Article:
Exchange Rate Forecast Oct, Nov, Dec 2009

Sterlings rise has been shortlived, and the pound fell yesterday, reversing early gains against the Dollar and Euro after a weak reading of U.S. manufacturing activity triggered some safe-haven flows into the U.S. currency. Before we look at rates, here is our latest slot on CNBC, where our Dealing Director talks about the US Dollar. If you can’t view the video, click here to watch it on You Tube.

Rates at 08:30am 1st October are as follows:

  • GBP/EUR 1.0945
  • GBP/USD 1.5978
  • GBP/AUD 1.8093
  • GBP/NZD 2.2089
  • GBP/CHF 1.6606
  • GBP/JPY 143.84
  • GBP/ZAR 12.054

The pound initially climbed 1 % against the US Dollar, boosted by data showing a jump in UK consumer sentiment and signals from the previous day that the Bank of England may not cut its bank reserves deposit rate anytime soon.

Sterling relinquished those gains after a reading of business activity in the USA failed to return to growth in September as expected, raising concerns about the recovery prospects of the U.S. economy, which cut risk demand and weighed on the pound.

While the strong UK data suggested sentiment about the UK economy was improving, analysts said the economy remained weak, and that recent weakness in the pound would continue on the view that UK interest rates will remain low for some time to come.

The pound is likely to remain under pressure, as the Bank of England keep their Quantitative Easing programme in place. Rates will recover, however this is not likely to be until 2010. If you need to purchase currency in the next three months until the end of the year, then consider protecting yourself from the volatile currency markets by fixing your rate on a Forward Contract. Contact us to discuss this. Remember, FCG rates are up to 4% better than the bank offer, and so the savings we can show you are huge.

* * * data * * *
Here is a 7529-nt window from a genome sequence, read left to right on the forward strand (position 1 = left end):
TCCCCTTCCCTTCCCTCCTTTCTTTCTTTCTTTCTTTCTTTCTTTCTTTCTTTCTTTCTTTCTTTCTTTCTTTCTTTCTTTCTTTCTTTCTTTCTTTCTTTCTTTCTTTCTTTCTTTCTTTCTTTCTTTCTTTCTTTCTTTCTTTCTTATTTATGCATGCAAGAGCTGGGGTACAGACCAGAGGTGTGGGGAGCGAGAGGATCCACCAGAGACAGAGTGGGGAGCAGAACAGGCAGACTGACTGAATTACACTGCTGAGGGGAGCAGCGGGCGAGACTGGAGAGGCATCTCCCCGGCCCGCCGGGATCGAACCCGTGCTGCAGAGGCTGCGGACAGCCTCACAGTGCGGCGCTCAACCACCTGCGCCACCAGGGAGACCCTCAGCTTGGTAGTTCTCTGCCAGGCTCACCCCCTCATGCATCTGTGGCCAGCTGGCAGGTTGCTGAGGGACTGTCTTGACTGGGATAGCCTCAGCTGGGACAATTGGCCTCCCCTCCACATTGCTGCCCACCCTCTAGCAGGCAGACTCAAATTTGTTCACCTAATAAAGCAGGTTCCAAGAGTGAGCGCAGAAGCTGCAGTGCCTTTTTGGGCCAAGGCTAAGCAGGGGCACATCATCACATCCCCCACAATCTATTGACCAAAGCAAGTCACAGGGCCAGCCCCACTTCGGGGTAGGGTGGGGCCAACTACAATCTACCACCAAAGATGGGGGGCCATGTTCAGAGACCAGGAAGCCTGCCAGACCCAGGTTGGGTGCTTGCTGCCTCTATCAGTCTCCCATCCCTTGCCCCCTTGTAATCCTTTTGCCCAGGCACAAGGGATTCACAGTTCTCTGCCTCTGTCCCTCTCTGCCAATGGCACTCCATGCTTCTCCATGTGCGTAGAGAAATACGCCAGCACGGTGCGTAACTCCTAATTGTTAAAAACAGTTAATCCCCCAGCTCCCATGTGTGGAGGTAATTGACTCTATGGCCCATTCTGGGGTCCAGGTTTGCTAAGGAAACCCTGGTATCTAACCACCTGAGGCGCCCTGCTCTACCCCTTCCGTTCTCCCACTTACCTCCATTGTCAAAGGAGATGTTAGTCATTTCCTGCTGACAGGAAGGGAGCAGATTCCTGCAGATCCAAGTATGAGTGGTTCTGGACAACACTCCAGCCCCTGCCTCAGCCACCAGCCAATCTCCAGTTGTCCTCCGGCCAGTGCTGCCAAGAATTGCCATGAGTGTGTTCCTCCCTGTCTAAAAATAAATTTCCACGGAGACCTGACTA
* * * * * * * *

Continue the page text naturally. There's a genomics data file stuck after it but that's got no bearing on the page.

Why not open an account. It’s free and does not obligate you. It simply means you can get a quote to compare with your bank and see how much you can save!

Global Recovery
The global economy is expanding again and financial conditions have improved significantly, the International Monetary Fund (IMF) has said. But in its latest World Economic Outlook, the IMF said the “pace of recovery is expected to be slow”.

It added that the recovery is likely to be “insufficient to decrease unemployment for quite some time”. On Wednesday, the IMF cut its forecast for the amount that banks are likely to lose in bad loans and investments. This will probably benefit other currencies before Sterling however, due to the levels of debt the government have and the way they are trying to spend their way out of the problem. So don’t expect this news to cause the pound to rocket up.

Eurozone Prices Fall
Prices in the eurozone fell in September at a faster rate than they had in August. The inflation rate fell to -0.3% in the year to September, from -0.2% in the year to August, according to Eurostat.

It is the fourth consecutive month that the rate of inflation has been negative in the bloc of 16 European nations that use the euro as their currency. Oil prices have fallen over the past month as concerns have grown about the state of the US economy. This would usually weaken the Euro and cause rates to rise, but the BoE stance and goverment policy of ‘spend spend spend’ are keeping the pound weak. This is likely to continue.

Todays Data
Today we have House Price Data along with Purchasing Managers Index, which captures business conditions in the manufacturing sector. As the manufacturing sector dominates a large part of total GDP, the Manufacturing PMI is an important indicator of business conditions and the overall economic condition in UK.

For the EU, watch for Jobless data, it’s s a leading indicator for the European Economy. If the rate is up, it indicates a lack of expansion within the European lobar market, and so can affect the euros value.

Ger – Retail Sales
Ger – Purchasing Managers Index
UK – Halifax House Prices
UK – Purchasing Managers Index
EU – Purchasing Managers Index
EU – Unemployment
US – Jobless Claims

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